Jim Muncy Jim Muncy, Government Relations Consultant at XCOR. 64 minute video.
Alexandra Hall Alexandra Hall, Senior Director, Google Lunar X Prize. 44 minute video.
Rick Tumlinson Rick Tumlinson, Founder of Earthlight Institute. 52 minute video.
NSS Awards NSS 25th Anniversary Awards Presentations. 2 videos, 2 hours total.
Paul E. Damphousse Conference Wrap-Up: Paul E. Damphousse, NSS Executive Director. 52 minute video.

More Videos from the International Space Development Conference

The following presentations from the 2012 NSS International Space Development Conference in Washington, DC, are now available on the NSS website.

Michael Lopez-Alegria Michael Lopez-Alegria, President of the Commercial Spaceflight Federation and former NASA astronaut and International Space Station commander. Saturday Luncheon Keynote Address. 73 minute video.
Doug McCuistion Doug McCuistion, Director of NASA’s Mars Exploration Program. 58 minute video.
Mike Simpson International Space Sustainability Panel: Sarah Factor, Office of the Deputy Assistant Secretary of Defense for Space Policy; Philippe Hazane, CNES Representative and Space Attache, French Embassy; Ade Abiodun, Former Chairman of UN COPUOS; Lynn Cline, NASA Deputy Associate Administrator for Human Exploration and Operations, Retired. Chaired by Mike Simpson, Secure World Foundation. 81 minute video.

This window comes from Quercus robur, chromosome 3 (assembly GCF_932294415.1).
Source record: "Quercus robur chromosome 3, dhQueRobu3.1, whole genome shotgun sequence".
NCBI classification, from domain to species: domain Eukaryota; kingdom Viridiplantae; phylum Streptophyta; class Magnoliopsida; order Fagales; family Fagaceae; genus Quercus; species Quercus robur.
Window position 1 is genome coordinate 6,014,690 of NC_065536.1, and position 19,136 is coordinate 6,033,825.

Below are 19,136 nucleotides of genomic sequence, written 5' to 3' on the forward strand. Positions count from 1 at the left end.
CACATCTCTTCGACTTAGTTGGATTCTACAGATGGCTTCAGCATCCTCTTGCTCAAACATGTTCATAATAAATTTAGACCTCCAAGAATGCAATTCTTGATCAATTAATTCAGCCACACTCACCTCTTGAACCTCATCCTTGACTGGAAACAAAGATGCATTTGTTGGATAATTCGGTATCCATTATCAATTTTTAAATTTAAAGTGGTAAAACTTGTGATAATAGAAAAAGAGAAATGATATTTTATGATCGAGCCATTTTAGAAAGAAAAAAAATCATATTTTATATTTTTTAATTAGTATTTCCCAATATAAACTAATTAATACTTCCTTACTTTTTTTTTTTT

More Videos from the International Space Development Conference

The following presentations from the 2012 NSS International Space Development Conference in Washington, DC, are now available on the NSS website.

Jeff Greason Jeff Greason: The 20 Year Plan? Saturday Dinner Keynote Address. Greason is president of XCOR Aerospace and was a member of the President’s Human Space Flight Review Committee (Augustine Committee) in 2009. 54 minute video.
Hugh Downs NSS 25th Anniversary Governors Gala at the Smithsonian National Air and Space Museum featuring Master of Ceremonites Hugh Downs (Chairman of the NSS Board of Governors), Senator John Glenn, Commander Scott Carpenter, and Mark Sirangelo (Chairman, Sierra Nevada Space Systems). 70 minute video.

Videos from the International Space Development Conference Online

Videos of presentations from the 2012 NSS International Space Development Conference in Washington, DC, are now available on the NSS website.

Charles F. Bolden Charles F. Bolden, Administrator of NASA. Opening Keynote Address. Prior to becoming NASA Administrator, Bolden was a Shuttle astronaut who flew four missions, including the deployment of the Hubble Space Telescope. 60 minute video.
SpaceX Dragon SpaceX Update. The historic docking of the SpaceX Dragon spacecraft with the International Space Station occured during the ISDC on May 25th. This brief update by SpaceX as it was happening is accompanied by an announcement from NSS Director Jay Wittner that a portion of the remains of the late former NSS Chairman of the Executive Committee, Chris Pancratz, was aboard the Falcon 9 as it launched the Dragon. 10 minute video.